# Where will the seven dwarfs sleep tonight?

The following problem appeared in The Riddler. It’s an interesting recursive problem.

Each of the seven dwarfs sleeps in his own bed in a shared dormitory. Every night, they retire to bed one at a time, always in the same sequential order, with the youngest dwarf retiring first and the oldest retiring last. On a particular evening, the youngest dwarf is in a jolly mood. He decides not to go to his own bed but rather to choose one at random from among the other six beds. As each of the other dwarfs retires, he chooses his own bed if it is not occupied, and otherwise chooses another unoccupied bed at random.

1. What is the probability that the oldest dwarf sleeps in his own bed?
2. What is the expected number of dwarfs who do not sleep in their own beds?

Here is my solution.
[Show Solution]

## 8 thoughts on “Where will the seven dwarfs sleep tonight?”

1. Hector Pefo says:

Nicely done! One possible correction: “So, curiously, with a very large number of dwarfs, each dwarf’s probability of sleeping in their own bed is roughly one half!” Isn’t it only the eldest’s probability that tends towards 1/2? The second youngest’s, for instance, tends to one, the second eldest’s tends towards 2/3, the third eldest’s towards 3/4, . . . (The divergence from these values is entirely due to our prohibiting the youngest from randomly landing in his own bed.
https://hectorpefo.github.io/2018-01-06-Strange-Beds/ )

1. Yes, you’re right. What I was thinking in my head was that the kth eldest dwarf’s probability also tends to 1/2, so in a sense “all dwarfs” have a probability that tends to 1/2. It depends on how you track dwarfs as you increase their number. e.g. if you increase the number of dwarfs by adding more younger ones then every dwarf has a probability that tends to 1/2. I’ll change the text to clarify.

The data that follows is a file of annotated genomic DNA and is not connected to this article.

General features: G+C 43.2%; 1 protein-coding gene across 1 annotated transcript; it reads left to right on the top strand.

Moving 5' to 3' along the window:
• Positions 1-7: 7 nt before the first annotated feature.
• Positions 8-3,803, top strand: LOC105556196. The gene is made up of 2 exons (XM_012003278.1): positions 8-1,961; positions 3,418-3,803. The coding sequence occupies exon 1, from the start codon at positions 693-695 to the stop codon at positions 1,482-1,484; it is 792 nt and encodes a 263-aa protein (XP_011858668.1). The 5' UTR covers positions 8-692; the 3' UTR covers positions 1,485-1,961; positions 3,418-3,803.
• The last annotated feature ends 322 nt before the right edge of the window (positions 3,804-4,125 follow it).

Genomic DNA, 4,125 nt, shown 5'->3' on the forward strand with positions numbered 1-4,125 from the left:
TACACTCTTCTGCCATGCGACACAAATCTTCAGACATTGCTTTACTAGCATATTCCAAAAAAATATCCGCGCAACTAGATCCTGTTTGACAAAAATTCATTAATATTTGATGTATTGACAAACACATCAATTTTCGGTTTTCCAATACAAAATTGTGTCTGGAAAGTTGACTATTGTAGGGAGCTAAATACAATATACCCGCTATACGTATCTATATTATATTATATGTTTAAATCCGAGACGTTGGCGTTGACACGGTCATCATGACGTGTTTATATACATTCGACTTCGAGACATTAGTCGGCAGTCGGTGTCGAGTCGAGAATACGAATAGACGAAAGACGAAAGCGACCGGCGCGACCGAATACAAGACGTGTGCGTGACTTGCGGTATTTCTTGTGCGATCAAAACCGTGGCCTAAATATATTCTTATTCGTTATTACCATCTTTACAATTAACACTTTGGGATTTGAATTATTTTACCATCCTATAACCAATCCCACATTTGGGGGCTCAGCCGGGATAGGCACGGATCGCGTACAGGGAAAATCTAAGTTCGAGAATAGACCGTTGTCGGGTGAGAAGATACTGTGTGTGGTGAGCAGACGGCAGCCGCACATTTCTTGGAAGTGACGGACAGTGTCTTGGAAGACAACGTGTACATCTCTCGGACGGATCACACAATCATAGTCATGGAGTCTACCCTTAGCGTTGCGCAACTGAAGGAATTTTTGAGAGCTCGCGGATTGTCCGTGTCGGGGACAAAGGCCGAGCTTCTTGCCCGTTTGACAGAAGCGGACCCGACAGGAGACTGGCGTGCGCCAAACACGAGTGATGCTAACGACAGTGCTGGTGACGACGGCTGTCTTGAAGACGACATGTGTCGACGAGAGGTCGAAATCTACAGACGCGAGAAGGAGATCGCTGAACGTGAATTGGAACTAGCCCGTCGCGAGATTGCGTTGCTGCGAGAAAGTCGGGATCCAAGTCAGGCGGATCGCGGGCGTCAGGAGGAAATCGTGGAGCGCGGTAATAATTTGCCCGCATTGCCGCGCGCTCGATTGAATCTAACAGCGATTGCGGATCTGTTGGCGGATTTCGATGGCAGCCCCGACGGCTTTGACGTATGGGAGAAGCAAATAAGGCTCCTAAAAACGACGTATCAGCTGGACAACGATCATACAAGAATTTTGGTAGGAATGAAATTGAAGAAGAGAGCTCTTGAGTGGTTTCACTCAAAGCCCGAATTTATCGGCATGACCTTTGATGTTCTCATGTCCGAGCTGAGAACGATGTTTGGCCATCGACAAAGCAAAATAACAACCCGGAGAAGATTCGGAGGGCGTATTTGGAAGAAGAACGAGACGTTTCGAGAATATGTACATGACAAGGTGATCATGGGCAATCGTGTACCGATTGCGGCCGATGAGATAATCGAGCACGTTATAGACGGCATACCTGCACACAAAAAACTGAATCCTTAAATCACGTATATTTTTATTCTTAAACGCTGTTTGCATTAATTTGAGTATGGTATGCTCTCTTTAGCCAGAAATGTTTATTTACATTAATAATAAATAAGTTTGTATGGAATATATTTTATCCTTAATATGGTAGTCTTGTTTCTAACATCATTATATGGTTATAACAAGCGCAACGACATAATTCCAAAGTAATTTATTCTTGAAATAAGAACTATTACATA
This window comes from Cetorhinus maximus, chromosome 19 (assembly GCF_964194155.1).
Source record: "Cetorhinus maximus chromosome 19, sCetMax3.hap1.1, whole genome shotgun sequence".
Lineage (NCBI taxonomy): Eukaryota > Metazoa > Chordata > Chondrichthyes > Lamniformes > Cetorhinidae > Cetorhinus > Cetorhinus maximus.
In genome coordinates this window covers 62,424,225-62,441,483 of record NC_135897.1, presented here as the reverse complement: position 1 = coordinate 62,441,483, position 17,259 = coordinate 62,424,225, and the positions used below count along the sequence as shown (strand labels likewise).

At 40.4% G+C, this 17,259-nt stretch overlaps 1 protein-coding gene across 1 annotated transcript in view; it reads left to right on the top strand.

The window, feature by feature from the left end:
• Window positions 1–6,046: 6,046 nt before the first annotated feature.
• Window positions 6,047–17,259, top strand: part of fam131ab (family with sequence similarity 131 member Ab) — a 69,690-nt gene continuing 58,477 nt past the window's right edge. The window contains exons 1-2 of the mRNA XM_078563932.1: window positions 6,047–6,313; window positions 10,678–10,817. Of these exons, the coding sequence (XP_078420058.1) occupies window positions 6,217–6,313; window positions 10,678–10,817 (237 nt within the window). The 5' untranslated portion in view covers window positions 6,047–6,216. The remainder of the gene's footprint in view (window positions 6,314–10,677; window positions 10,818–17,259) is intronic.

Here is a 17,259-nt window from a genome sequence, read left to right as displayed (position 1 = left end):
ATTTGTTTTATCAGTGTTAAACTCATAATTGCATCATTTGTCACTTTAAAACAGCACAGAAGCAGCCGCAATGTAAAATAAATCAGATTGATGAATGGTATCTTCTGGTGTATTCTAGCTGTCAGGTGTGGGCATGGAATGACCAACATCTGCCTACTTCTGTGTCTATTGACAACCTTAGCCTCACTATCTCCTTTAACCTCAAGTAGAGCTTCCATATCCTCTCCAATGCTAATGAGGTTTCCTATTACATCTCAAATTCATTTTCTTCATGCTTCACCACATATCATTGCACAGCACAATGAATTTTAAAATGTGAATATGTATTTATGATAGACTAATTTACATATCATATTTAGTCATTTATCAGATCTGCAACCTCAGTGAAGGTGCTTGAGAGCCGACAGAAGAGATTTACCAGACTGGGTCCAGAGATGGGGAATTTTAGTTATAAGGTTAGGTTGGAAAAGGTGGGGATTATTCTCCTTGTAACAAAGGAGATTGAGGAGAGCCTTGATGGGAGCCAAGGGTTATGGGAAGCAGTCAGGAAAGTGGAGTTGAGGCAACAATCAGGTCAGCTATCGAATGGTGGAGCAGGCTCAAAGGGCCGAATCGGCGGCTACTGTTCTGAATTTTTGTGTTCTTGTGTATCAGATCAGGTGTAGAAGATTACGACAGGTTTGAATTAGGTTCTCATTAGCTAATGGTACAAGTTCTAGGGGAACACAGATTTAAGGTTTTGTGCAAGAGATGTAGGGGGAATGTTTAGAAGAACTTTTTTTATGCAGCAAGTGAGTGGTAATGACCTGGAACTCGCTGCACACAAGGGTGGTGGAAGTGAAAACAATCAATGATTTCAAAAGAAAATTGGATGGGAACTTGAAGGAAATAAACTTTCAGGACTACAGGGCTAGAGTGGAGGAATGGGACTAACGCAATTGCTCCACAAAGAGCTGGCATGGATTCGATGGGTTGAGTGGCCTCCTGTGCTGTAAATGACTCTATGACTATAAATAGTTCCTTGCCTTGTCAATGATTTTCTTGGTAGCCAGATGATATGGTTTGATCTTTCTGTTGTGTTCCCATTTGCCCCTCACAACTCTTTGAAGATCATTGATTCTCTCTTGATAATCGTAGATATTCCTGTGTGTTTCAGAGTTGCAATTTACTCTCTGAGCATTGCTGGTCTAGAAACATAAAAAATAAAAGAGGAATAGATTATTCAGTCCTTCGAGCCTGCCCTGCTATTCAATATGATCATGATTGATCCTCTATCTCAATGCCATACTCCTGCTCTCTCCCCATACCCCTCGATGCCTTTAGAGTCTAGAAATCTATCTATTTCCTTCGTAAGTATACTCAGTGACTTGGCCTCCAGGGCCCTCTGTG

Thanks for sharing your write-up as well!

1. Hector Pefo says:

I’m not sure we’re on the same page yet. One (to me) surprising thing about this puzzle is that, even for large n, the probabilities for the eldest and the second-eldest remain quite different (tending towards 1/2 and 2/3, respectively). Nearly all of the decay in probability from near 1 to near 1/2 happens in the last few dwarfs.

1. You’re absolutely right. I made a careless error simplifying fractions… I updated my solution yet again. I agree, it’s quite interesting that things change so dramatically when it comes to the last few dwarfs!

2. D says:

Part 2 looks suspiciously like a coupon collecting result, though superficially I don’t really see the linkage — i.e. this one is expected number of ‘hits’ while the coupon result is expected time until absorption.

Interesting that the problem includes an $\frac{n}{n-1}$ ‘correction’ though, which is reminiscent of the two different ways to calculate Variance — population or sample, and of course doesn’t matter asymptotically (or, for that matter, for moderately large n).

1. Suppose that the youngest dwarf chooses one of the $n$ beds (including his own bed) at random (the lost boarding pass case). Then Part 2 of the problem has as answer $\sum_{j=1}^{n-1} 1/j$ and the problem looks very much like the following birthday-candle problem. It’s your birthday and you are now $n$ years old. You get a birthday cake with $n$ burning candles. If you blow when there are still $k$ candles burning, then $j$ burning candles will remain, each with probability $1/(k+1)$ for $j=0,1,\ldots, k-1$. What is the expected number of times you must below until there are no burning candles anymore? The answer is $\sum_{k=1}^{n} 1/k$. How to make the ‘translation’ to the problem of the dwarfs?

3. Walter says:

The probability that the oldest dwarf sleeps in his own bed is (n-2)/(2n-2), n = number of dwarfs.
The result of the formula for 3 dwarfs is (3-2)/(2*3-2)=1/4.
The list of all possibilities for 3 dwarfs looks like:
2 1 3, 3 1 2, 3 2 1.
According to this the probability amounts to 1/3 .